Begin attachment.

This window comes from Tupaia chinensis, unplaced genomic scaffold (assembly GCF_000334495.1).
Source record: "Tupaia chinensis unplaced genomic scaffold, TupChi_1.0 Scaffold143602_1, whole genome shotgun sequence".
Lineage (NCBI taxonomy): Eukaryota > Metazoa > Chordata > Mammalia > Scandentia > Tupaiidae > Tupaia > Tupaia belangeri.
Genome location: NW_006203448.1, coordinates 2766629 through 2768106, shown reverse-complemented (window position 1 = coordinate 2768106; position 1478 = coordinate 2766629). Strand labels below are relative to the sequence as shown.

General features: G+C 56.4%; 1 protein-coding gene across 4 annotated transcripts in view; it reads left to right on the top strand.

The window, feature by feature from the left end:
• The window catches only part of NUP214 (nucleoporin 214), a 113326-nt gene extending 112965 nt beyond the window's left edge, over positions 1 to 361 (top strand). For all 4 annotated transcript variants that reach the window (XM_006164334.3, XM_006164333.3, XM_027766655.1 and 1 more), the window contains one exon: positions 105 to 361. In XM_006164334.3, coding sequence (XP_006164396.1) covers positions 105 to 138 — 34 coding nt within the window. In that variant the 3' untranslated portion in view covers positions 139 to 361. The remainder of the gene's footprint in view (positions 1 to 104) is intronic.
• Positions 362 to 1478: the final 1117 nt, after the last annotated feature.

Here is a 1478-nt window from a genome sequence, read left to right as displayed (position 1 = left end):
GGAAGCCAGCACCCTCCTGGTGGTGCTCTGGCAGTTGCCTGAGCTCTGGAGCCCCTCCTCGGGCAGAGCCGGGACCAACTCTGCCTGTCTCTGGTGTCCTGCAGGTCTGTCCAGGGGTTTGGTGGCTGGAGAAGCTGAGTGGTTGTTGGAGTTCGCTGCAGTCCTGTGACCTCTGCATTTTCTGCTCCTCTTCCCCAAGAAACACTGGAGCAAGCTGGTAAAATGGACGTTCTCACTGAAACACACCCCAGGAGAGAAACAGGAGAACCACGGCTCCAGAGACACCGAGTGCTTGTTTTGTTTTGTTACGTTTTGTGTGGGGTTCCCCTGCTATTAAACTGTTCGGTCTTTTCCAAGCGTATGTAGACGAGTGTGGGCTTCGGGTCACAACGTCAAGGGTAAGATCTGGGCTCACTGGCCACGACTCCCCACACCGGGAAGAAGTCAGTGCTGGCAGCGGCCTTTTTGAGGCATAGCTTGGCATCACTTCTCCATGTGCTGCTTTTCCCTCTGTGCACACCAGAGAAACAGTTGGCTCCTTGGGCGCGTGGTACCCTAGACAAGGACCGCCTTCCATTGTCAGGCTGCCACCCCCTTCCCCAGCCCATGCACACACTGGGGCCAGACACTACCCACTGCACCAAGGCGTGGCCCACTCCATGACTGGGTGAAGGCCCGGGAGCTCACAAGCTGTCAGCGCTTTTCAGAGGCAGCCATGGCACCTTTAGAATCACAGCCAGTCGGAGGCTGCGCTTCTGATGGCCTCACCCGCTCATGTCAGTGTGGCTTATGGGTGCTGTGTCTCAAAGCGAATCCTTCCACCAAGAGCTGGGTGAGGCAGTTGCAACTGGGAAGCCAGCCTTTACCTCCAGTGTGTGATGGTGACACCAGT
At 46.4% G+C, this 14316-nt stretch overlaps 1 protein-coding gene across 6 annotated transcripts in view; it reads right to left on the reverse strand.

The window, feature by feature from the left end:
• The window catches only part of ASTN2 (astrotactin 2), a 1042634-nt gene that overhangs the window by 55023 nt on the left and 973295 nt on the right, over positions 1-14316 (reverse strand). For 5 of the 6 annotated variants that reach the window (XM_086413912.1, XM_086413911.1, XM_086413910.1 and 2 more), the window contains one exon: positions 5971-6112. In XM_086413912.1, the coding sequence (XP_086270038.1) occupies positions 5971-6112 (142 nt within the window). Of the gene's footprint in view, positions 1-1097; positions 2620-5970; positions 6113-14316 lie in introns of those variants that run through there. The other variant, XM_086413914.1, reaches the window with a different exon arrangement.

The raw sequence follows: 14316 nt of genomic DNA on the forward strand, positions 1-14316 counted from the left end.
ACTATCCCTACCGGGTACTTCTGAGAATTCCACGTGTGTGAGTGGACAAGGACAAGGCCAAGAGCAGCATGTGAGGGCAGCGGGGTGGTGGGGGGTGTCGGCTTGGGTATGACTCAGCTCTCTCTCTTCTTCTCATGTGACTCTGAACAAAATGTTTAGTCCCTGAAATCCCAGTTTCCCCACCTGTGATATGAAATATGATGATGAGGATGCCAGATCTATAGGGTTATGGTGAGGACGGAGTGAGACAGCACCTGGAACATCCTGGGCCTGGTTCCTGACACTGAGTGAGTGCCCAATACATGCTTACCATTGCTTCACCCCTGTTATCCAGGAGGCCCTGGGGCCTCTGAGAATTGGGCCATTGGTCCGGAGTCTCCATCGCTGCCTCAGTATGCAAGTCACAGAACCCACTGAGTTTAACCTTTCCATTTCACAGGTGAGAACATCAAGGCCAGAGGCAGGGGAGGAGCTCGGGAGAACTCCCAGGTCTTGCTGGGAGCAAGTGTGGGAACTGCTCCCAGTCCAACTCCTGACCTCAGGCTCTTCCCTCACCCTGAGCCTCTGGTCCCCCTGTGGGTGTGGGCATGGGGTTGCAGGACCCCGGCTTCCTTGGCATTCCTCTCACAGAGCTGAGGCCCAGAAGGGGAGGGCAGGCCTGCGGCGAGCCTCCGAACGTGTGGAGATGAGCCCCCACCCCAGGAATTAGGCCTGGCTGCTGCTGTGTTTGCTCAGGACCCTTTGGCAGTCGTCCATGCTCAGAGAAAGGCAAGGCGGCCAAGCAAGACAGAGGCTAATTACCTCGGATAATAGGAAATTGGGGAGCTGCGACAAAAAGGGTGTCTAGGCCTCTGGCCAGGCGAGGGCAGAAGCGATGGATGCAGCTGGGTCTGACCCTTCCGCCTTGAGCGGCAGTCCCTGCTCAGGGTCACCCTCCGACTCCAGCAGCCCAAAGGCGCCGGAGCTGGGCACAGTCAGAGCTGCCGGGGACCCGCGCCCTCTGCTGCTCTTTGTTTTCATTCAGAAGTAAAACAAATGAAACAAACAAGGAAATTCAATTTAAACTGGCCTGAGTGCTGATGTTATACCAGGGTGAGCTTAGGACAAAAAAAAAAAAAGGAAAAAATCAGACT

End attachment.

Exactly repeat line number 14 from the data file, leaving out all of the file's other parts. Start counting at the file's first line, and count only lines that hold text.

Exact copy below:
The raw sequence follows: 14316 nt of genomic DNA on the forward strand, positions 1-14316 counted from the left end.